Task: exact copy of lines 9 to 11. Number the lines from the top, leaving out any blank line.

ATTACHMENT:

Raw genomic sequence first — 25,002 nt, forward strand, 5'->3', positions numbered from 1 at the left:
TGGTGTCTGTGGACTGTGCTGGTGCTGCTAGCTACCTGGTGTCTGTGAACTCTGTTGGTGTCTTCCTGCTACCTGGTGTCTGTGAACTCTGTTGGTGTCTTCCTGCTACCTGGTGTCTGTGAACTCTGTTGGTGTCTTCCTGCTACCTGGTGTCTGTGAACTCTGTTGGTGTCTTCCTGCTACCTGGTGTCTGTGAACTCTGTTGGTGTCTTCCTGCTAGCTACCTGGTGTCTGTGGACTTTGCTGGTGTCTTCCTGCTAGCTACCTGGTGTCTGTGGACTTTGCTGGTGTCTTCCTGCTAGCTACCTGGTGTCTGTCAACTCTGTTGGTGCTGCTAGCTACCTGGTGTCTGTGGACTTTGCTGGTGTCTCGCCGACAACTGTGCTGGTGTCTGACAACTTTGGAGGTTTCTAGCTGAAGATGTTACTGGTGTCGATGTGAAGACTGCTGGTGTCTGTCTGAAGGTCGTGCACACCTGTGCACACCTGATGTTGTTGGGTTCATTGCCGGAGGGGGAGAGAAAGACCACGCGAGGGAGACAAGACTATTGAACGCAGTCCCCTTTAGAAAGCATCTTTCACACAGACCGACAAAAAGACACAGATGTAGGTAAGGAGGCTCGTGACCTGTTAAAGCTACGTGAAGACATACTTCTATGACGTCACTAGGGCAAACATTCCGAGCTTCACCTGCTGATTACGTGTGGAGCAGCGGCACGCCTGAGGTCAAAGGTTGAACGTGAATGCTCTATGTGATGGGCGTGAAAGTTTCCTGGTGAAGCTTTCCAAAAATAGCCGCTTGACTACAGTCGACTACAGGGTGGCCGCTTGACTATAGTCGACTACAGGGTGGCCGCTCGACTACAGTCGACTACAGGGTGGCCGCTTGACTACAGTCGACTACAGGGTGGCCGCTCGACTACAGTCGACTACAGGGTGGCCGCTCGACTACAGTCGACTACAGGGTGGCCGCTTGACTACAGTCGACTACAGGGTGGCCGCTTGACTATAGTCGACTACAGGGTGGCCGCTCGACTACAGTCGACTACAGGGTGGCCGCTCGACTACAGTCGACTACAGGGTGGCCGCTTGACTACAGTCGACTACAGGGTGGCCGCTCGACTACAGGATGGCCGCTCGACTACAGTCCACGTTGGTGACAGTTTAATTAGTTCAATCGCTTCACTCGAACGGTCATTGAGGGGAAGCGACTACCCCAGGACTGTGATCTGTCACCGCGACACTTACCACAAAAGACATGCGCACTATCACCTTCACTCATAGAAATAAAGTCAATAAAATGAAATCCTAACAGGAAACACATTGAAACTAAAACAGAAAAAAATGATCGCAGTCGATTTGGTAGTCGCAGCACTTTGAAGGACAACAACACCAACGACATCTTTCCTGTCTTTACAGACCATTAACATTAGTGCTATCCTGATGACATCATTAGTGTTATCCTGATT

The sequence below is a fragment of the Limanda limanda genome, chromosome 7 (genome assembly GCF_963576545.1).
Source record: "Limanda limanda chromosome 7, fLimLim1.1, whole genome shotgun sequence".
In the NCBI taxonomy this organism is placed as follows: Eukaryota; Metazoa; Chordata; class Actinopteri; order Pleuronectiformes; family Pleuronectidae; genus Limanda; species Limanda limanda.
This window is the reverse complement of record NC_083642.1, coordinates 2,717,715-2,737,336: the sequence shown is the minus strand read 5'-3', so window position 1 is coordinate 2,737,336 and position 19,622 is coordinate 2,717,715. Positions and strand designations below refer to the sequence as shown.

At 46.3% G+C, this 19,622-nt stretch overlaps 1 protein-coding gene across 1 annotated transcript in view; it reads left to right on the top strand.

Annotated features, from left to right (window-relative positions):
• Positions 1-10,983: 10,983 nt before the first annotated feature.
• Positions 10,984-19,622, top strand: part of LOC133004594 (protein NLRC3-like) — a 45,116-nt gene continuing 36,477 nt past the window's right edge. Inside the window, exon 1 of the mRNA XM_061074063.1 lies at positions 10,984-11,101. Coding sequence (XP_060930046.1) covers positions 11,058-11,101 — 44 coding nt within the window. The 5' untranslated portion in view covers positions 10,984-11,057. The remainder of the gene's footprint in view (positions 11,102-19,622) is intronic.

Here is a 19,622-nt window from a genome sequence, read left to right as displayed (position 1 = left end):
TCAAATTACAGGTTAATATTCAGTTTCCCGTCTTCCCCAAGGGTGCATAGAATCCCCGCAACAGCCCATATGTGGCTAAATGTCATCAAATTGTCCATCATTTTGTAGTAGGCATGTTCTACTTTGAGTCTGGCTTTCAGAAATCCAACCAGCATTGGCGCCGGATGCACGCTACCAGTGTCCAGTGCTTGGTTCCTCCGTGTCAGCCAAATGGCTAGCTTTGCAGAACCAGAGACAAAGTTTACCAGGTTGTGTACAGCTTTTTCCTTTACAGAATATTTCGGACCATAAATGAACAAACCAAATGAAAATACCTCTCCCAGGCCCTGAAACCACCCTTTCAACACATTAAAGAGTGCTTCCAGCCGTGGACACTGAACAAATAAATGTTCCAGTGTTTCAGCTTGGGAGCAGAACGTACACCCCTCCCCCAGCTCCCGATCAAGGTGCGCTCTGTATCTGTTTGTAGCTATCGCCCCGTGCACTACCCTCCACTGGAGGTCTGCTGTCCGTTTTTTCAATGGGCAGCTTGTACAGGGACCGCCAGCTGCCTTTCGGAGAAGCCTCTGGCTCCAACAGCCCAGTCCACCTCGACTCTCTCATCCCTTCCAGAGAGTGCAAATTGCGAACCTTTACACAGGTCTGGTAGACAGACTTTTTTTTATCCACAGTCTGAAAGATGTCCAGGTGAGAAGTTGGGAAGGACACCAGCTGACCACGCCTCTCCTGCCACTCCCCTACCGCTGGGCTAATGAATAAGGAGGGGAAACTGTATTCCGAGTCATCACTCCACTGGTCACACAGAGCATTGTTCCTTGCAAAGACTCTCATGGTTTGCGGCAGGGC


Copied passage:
• Positions 1-10,983: 10,983 nt before the first annotated feature.
• Positions 10,984-19,622, top strand: part of LOC133004594 (protein NLRC3-like) — a 45,116-nt gene continuing 36,477 nt past the window's right edge. Inside the window, exon 1 of the mRNA XM_061074063.1 lies at positions 10,984-11,101. Coding sequence (XP_060930046.1) covers positions 11,058-11,101 — 44 coding nt within the window. The 5' untranslated portion in view covers positions 10,984-11,057. The remainder of the gene's footprint in view (positions 11,102-19,622) is intronic.

Here is a 19,622-nt window from a genome sequence, read left to right as displayed (position 1 = left end):